On Tuesday night, the front of Trinity turned purple in celebration of the United Nations’ International Day of Persons with Disabilities (IDPWD). This was the second year in a row in which Trinity partook in the #PurpleLights project.
IDPWD has been celebrated annually every 3 December since 1992. The day was created to celebrate the disabled community and to encourage and facilitate equality.
The colour purple is associated with disability in the same way in which the colour green is associated with mental health.
Last year was the first year of the Disability Federation of Ireland’s National Purple Lights Campaign, which saw landmarks across Dublin lit up purple in support and celebration of IDPWD. This year saw more buildings and institutions turn purple for the evening, including the Civic Offices, Smithfield Square, Millennium Bridge, Mansion House and Dublin City Hall.
The hashtag #PurpleLights19 was trending on Twitter last night with people sharing photos of the various landmarks lit up across the city, with Trinity included.
To further mark the occasion, Trinity hosted an Autism Awareness Session for Science Staff yesterday in the Hamilton.
Last year, the College Disability Service reported a total of 1551 students with disabilities registered with them. This number translates to 8.6% of the total student population, the highest number yet recorded. This report exhibits the continued growth of the population of students with disabilities in Trinity.
With its infamous cobble stones and old buildings, Trinity College is an accessibility nightmare. Despite the physical challenges, Trinity is making moves towards becoming more accessible. As Trinity welcomes more and more students with disabilities, the College seems to be gearing itself towards becoming a more disability-friendly institution.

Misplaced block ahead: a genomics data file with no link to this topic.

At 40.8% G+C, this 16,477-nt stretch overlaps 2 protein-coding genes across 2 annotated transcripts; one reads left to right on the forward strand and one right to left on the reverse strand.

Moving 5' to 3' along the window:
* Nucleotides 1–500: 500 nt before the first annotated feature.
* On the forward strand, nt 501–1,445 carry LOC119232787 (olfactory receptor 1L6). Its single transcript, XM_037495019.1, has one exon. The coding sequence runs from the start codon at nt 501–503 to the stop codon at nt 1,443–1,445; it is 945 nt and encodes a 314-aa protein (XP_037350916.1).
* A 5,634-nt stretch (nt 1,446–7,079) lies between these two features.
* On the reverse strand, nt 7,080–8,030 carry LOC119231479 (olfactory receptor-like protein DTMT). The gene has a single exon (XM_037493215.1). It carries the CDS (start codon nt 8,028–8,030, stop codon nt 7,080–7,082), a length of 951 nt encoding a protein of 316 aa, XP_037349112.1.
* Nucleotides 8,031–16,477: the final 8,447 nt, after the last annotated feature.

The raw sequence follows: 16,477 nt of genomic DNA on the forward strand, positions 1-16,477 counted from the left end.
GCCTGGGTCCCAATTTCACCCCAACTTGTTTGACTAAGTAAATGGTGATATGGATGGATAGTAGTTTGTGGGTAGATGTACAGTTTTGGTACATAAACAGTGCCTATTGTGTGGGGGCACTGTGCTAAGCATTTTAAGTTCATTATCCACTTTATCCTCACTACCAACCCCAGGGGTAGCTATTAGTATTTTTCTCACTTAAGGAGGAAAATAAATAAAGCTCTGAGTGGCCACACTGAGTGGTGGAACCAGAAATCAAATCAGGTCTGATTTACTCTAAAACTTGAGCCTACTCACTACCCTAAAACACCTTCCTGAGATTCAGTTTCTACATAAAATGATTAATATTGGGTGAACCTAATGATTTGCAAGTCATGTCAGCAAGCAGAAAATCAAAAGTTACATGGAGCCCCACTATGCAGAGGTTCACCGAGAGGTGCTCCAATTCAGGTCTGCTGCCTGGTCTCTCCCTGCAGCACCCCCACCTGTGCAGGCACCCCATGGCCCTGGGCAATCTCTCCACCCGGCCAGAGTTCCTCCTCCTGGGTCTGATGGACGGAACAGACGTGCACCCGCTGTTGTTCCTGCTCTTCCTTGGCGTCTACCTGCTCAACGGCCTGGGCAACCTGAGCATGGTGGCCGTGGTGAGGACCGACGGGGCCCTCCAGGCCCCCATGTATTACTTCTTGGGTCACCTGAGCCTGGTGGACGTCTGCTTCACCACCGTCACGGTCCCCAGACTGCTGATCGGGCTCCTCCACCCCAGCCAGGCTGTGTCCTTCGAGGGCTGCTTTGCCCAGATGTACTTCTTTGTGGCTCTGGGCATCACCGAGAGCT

Over the past year, Trinity became the first university to adopt the National Autism Toolkit to help students with autism settle into college, and was also the first college to install disabled bicycle parking facilities in all of Ireland.
Speaking to Trinity News, the project organiser and disability activist Gary Kearney said that “disability is something that the abled community struggle to manage. #PurpleLights19 opens up the conversation. It gets abled people thinking about people with disabilities. Hearts and minds start the conversation.”
“Educate and advocate, but not by lecturing the abled community, but by introducing them to our world without guilt. Most abled people have no idea of our world. It scares them,” continued Kearny. “With #PurpleLights19 I bring them into the conversation without fear.”
As a student with a disability, I feel great comfort and solidarity in seeing my college lit up in purple lights in honour of IDPWD. There is certainly a larger conversation to be had about Trinity’s students with disabilities and the experience they have in College, but such a monumental gesture of support is a good way to start that conversation.